With landscapers gearing up for the upcoming season, now’s an excellent time to take a look at mower fleets to make sure your machines are up to par for the tasks ahead.
As the saying goes, the best defense is a good offense, and when it comes to mower preparation, preventative maintenance is a great way to avoid unnecessary downtime.
“Preventative maintenance is really the best way to keep heavily used mowers up and running and downtime at a minimum,” says Brad Unruh, director of new product development for Hustler Turf Equipment. “For landscape contractors who make a living with their mowers, they really can’t afford to have them breakdown. And once the grass starts growing, it doesn’t stop. Being able to count on your mower’s performance is a must.”
According to Ron Scheffler, senior product manager for Bob-Cat, one important preventative measure than can be taken to help mowers run longer is to make sure the entire mower is kept clean from top to bottom.
Scheffler recommends cleaning the mower after each use to keep debris and clippings away from the air intakes, rotating components and other areas where heat may build up and potentially hurt the components of the mower.
Unruh says to make sure the underside of the deck is also clean to prevent rust and keep air movement going, which will result in a cleaner cut and discharge. He also recommends taking your mower to the dealer once a year to get it serviced, and this can be done either at the start of the season or at the end.
“Cleaning your mower also helps you identify areas where there might be existing damage that needs addressing,” says Unruh.
Unruh recommends blowing the machine off after use. Many users prefer to use water and Unruh says that’s fine, but it’s important to avoid using a pressure washer, as this could damage the seals.
Depending on the cutting conditions, Scheffler says it may be necessary to clean the mower after each cutting job instead of at the end of the day, as excessive build up can cause cut quality issues.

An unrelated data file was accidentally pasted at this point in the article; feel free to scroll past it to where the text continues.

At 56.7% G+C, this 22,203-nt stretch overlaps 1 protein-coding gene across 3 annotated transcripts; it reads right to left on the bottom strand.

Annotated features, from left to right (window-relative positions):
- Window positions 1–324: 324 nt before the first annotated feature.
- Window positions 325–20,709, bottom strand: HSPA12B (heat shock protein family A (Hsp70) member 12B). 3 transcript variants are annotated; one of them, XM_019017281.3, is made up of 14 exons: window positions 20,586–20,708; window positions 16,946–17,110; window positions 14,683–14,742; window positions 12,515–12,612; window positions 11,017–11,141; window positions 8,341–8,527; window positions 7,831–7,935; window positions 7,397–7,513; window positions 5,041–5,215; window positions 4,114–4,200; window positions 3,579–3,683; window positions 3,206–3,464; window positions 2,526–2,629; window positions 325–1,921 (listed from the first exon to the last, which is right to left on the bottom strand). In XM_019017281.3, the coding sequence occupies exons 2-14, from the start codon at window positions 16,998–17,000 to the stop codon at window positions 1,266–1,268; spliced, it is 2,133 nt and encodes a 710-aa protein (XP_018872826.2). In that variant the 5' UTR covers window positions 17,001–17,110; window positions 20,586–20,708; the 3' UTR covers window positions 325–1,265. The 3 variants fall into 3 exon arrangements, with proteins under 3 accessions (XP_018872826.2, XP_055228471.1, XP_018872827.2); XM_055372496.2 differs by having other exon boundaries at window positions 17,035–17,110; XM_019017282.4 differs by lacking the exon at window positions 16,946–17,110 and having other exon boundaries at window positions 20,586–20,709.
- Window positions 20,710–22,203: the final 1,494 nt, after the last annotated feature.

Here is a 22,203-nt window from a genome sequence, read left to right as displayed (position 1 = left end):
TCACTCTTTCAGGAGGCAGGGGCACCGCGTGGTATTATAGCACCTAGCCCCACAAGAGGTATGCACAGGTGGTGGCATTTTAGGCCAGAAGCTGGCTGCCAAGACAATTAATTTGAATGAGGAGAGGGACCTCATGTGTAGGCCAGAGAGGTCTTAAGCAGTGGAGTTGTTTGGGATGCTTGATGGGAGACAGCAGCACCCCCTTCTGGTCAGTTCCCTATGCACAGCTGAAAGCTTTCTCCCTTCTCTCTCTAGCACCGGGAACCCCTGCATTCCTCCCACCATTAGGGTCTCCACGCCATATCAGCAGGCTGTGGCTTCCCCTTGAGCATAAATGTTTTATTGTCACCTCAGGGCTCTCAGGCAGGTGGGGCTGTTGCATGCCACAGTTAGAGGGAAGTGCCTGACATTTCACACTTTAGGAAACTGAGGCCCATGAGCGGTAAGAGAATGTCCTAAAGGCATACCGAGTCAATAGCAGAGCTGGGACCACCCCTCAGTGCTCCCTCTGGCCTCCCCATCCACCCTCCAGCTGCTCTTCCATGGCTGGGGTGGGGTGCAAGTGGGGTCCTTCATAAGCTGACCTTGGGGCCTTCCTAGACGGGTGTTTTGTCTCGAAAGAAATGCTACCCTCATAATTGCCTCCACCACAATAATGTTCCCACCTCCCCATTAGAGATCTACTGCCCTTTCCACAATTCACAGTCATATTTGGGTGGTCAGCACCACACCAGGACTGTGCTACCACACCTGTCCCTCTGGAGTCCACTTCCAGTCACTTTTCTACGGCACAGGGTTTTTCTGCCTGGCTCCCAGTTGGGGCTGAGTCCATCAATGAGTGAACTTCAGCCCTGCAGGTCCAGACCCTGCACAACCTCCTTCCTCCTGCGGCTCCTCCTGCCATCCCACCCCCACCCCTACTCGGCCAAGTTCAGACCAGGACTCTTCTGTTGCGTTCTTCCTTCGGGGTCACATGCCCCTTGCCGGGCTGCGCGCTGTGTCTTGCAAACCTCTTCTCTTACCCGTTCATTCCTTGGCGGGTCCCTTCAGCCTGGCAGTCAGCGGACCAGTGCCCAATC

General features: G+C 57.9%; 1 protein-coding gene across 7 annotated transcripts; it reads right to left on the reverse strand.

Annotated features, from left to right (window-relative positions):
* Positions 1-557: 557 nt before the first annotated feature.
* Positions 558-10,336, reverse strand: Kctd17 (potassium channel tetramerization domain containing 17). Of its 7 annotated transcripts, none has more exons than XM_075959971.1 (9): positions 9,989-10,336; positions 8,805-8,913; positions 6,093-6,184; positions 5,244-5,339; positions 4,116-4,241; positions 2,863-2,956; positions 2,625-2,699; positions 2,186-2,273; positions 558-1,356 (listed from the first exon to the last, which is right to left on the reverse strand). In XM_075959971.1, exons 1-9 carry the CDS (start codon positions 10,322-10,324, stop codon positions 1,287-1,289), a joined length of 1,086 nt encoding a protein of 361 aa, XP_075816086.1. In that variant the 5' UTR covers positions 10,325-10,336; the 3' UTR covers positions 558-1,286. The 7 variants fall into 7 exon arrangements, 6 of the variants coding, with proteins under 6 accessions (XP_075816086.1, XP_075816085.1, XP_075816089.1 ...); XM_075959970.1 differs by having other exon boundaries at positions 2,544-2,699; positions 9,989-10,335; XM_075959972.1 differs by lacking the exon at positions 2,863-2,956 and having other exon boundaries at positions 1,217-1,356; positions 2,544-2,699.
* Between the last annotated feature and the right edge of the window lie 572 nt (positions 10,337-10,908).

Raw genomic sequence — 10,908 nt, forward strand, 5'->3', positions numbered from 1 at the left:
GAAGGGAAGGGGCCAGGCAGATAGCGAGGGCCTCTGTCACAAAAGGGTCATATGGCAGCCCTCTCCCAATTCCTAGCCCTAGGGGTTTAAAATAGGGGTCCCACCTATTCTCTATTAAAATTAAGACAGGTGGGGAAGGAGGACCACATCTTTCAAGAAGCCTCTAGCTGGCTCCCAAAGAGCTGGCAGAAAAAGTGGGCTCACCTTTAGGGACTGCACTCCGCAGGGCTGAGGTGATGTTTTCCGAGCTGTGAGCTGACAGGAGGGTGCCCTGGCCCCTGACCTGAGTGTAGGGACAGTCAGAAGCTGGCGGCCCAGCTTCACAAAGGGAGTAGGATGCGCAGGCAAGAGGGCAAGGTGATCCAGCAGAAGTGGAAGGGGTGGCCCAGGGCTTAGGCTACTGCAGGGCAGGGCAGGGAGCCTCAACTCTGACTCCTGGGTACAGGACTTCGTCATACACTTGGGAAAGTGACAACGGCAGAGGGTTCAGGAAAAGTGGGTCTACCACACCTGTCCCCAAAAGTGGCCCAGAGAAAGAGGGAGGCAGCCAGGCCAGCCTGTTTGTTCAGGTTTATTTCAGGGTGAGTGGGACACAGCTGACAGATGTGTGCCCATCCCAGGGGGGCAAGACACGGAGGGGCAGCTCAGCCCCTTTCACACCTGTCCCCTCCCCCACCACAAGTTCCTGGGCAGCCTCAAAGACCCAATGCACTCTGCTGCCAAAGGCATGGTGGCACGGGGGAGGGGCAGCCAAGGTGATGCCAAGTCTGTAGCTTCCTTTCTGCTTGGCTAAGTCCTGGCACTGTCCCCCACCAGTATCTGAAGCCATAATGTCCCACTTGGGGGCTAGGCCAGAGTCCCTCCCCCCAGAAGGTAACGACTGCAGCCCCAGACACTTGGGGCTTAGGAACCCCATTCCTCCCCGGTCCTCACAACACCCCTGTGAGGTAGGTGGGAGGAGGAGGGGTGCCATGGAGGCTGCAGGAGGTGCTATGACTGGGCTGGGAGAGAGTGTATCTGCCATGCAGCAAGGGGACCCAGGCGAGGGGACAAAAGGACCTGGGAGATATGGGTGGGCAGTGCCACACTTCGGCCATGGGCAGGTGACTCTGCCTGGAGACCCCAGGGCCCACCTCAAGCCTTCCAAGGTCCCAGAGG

“A landscaper needs to be able to see under the mower deck and ensure the baffles are not damaged, to be able to access components for servicing or to check that something is not damaged to be able to evaluate the mower properly and ensure the safety of the crew and equipment,” says Scheffler.
Along with daily cleanings, landscapers should perform daily safety inspections on mowers before hitting the jobsite. Unruh recommends taking time to walk around your mower to make sure it’s in working order and operating at maximum efficiency.
Repairs and replacements
Regardless of how much you prepare, there will always come a time when your mower will experience an issue.
Repairs are inevitable with these pieces of equipment, and the price of repairs can range considerably depending on the severity of the situation.
“The average cost of a repair will vary dealer to dealer and is also dependent on the kind of repair itself,” says Scheffler. “A simpler premaintenance service item will typically be a lower cost than a different kind of repair.”
Unruh says when the season hits, many service centers could be about a week out on repairs, which is why he stresses the importance of routine preventative maintenance.
While there’s no guarantee that your dealer will be able to get repairs done as quickly as you would like, Scheffler says establishing strong relationships with your local dealer is always a good idea.
“Commercial landscapers that buy their mowers from the dealer that they take their mower to for service will typically get preferential treatment for a quick turn-around to get them back up and running,” says Scheffler. “Dealers know that a mower that isn’t cutting grass isn’t making money.”
Scheffler adds that dealers aren’t always able to pull those kinds of strings, however, so you should always have a backup plan in place to avoid costly downtime in the field.
Unruh says Hustler Turf does offer a loaner program through their network of dealers if you should need that type of service.
Scheffler adds that Bob-Cat dealers are independent and might have their own individual programs regarding loaner mowers, so he encourages customers to inquire with their local dealer upon bringing the mower in for repairs.
Both experts agree that many of their dealers also offer trade-in programs when it comes time to upgrade your equipment.
Many landscapers wonder just when the right time is to replace a mower instead of opting for a repair, and experts agree that it can vary depending on the frequency of use, the terrain the mowers are used on and how well the user maintains the machine.
“Some contractors like to replace their mowers once they reach a certain number of hours or years used,” says Unruh. “Others prefer to get a new mower once theirs is out of warranty. We also see landscape contractors in areas like Florida replacing their mowers much sooner than those in areas like the Northeast.”
Scheffler reiterates that mowers that are well cared for have a better chance of lasting longer, but he does say it comes down to the landscaper’s personal preference as to whether it’s time to take the leap and replace or hold out a little longer with a repair.